In addition to the fact that liquid assets and real estate must be divided, retirement plans must also be included as part of the divisible marital estate (unless they are protected by a prenuptial or postnuptial agreement). However, spouses can divide their entire marital estate however they want - as long as both spouses agree. This means that, while you can divide your retirement accounts, you do not necessarily have to.

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DuPage County divorce lawyerThe financial stresses of getting divorced are usually centered around property division, child support, and alimony. One other important part of divorce that should not be overlooked is health insurance coverage and what happens to a spouse who is covered by their partner’s insurance after the divorce is finalized.

Health insurance is vital, especially as the cost of medical care continues to rise. If you are considering divorce, you need to prepare yourself for the future by understanding your options regarding health insurance and whether you need to take steps now to find alternative coverage.

Spousal Health Insurance After Divorce

Insurance companies and employers allow couples to remain on each other’s insurance policies, even after divorce, because of the Consolidated Omnibus Budget Reconciliation Act (COBRA). This allows you to buy the same insurance coverage through the same company that insured you while you were married. Your spouse will still have to be insured at the time of the divorce, and they must notify their employer after the divorce is finalized so the insurance company can send you the information you need to manage your coverage. It is essential to manage insurance matters in a timely and detail-oriented manner because small mistakes can leave you without coverage.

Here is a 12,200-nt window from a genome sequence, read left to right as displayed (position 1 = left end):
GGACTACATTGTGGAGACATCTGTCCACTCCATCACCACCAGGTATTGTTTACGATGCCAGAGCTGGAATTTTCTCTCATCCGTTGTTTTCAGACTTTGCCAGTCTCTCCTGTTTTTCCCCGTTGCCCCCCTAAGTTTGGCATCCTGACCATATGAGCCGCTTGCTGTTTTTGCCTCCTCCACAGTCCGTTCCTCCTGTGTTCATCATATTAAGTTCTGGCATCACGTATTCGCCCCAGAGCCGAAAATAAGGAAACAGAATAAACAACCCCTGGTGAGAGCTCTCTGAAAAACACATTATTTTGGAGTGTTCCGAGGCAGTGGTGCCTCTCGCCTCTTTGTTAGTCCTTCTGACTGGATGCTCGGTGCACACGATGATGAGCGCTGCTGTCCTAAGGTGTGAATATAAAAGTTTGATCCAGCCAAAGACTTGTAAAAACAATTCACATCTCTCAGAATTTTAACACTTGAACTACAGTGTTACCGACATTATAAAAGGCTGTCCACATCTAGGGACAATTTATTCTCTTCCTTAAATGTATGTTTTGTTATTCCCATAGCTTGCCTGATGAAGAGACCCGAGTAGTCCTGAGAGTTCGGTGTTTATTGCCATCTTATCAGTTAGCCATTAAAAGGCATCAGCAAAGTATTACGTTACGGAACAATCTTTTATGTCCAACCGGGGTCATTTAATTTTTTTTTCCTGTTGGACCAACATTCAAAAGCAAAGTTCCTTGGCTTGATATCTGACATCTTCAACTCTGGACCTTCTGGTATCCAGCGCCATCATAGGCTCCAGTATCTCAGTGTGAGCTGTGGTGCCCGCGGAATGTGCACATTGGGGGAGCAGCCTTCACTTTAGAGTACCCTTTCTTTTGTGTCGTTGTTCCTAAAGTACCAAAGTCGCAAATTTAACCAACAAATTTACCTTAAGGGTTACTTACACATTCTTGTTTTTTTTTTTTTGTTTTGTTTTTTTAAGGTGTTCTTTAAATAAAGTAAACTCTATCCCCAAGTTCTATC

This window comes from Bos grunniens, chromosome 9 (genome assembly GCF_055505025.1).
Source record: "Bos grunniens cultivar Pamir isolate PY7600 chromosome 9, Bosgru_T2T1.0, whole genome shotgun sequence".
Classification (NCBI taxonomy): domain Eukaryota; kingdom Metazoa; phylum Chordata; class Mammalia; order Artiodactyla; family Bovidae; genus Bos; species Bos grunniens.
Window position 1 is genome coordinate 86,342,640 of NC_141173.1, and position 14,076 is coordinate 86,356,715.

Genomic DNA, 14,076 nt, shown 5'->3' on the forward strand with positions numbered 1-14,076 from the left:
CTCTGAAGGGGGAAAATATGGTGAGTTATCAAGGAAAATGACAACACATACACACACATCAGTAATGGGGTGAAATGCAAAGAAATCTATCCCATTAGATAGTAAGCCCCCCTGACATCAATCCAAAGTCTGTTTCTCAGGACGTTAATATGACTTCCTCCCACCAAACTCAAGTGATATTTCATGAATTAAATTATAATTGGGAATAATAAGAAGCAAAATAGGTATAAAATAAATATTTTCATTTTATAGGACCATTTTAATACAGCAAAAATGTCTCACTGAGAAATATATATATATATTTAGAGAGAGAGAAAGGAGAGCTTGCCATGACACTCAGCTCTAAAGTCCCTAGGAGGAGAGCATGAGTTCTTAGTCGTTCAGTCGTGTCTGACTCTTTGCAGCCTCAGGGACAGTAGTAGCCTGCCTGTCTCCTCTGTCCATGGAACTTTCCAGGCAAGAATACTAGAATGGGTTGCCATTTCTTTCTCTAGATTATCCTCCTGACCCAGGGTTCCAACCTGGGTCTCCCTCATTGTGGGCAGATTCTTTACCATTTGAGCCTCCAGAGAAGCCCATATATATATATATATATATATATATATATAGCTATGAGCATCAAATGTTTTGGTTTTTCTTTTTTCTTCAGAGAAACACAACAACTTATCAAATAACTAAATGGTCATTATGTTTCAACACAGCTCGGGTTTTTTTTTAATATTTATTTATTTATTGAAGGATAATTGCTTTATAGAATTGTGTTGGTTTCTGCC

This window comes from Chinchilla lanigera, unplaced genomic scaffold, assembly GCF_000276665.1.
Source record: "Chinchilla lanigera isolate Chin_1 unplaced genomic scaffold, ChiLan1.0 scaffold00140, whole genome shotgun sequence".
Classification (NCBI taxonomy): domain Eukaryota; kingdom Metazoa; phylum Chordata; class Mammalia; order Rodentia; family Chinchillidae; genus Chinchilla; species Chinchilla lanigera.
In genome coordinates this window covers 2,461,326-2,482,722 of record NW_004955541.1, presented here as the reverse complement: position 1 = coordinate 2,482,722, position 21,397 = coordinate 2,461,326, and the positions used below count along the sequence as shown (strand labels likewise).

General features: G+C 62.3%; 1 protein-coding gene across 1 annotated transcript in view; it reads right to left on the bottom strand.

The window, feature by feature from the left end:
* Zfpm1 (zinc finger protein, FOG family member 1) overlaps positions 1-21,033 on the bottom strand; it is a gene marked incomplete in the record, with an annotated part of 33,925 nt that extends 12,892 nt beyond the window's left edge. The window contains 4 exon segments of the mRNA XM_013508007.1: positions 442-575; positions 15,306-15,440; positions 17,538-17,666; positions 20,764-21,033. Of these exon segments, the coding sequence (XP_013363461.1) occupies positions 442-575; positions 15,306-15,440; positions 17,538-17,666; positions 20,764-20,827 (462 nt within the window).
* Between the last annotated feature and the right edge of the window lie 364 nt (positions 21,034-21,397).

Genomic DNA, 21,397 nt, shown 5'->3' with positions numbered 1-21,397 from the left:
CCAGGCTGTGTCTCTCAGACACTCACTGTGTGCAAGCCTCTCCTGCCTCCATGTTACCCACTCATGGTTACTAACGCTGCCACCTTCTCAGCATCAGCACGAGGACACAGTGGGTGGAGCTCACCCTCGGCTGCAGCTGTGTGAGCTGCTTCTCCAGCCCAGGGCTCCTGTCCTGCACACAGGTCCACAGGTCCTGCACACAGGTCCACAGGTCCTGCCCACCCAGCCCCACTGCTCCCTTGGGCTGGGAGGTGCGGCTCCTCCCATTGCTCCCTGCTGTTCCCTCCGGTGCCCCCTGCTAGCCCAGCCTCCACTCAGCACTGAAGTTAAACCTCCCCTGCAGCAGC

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Illinois divorce lawyerYou may have been surprised when your spouse served you with divorce papers, but now it is time to take action. Regardless of how you feel about divorce - whether you want it or not - the way you respond to the initial divorce papers will have a major impact on how the rest of the process goes for you. Here are some steps to take if you need to respond to divorce papers in Illinois.

Take a Moment to Think it Through

It can be tempting to react right away to bad news by getting angry, calling your spouse, or responding to the divorce papers with hostile demands. Even if you think your spouse has been totally unreasonable, take a moment to think through the situation before you do anything else. Do not contact your spouse. Do not post about the situation on social media. Do not talk to your kids about it. It is essential to keep a level head and act from a place of rationality.

Find Out When You Need to Respond

The divorce papers will have a date on which you need to respond to the initial filing. This is usually 30 days from your receipt of the papers. You may choose not to respond, but that will not stop the divorce from going through; instead, without a response from you, your spouse will likely be granted the things they are asking for.